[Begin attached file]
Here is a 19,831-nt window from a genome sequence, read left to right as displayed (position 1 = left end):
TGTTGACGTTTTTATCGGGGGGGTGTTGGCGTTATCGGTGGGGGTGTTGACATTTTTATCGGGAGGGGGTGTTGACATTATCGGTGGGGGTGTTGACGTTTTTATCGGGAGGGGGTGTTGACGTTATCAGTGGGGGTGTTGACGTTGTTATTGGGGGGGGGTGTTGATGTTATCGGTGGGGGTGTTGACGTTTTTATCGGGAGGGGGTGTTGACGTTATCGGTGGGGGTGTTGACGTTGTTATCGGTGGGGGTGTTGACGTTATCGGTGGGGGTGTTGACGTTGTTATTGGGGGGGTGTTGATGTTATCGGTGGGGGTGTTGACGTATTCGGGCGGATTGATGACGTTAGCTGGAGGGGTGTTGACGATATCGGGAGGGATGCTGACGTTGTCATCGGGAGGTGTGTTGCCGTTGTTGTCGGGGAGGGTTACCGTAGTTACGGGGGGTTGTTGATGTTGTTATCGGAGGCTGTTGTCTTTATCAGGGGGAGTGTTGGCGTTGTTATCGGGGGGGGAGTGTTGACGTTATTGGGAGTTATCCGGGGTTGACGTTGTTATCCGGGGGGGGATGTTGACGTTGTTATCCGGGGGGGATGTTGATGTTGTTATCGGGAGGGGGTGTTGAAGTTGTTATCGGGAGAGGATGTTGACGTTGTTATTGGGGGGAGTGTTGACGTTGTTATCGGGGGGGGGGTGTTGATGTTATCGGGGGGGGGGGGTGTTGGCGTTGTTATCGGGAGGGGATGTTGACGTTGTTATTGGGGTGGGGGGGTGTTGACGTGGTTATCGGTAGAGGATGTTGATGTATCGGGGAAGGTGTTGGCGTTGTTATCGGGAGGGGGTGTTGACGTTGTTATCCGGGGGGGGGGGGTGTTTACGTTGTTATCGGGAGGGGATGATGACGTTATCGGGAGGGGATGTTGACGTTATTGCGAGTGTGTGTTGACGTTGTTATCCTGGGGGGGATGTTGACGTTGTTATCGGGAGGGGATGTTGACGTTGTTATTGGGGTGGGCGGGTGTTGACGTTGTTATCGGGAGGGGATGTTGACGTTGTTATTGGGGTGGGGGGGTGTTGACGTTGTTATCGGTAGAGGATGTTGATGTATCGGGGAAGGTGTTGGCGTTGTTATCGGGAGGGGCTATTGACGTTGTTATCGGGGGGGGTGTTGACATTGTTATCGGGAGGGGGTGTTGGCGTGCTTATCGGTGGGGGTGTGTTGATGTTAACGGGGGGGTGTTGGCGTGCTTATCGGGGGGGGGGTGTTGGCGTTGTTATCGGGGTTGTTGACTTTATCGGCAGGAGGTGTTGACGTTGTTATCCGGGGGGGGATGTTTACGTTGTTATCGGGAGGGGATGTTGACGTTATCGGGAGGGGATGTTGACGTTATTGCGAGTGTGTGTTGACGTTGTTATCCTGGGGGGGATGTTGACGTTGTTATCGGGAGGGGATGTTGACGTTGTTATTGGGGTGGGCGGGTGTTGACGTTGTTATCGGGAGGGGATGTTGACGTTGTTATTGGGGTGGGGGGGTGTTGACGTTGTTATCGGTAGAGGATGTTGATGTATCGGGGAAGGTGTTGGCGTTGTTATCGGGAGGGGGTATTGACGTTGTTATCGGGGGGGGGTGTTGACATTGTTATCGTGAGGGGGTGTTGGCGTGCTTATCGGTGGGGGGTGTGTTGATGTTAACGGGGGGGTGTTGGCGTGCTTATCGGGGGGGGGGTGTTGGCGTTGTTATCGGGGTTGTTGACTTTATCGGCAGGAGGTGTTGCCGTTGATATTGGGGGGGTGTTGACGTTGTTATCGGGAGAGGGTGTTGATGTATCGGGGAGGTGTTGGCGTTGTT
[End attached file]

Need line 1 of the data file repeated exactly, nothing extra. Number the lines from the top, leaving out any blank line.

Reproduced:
Here is a 19,831-nt window from a genome sequence, read left to right as displayed (position 1 = left end):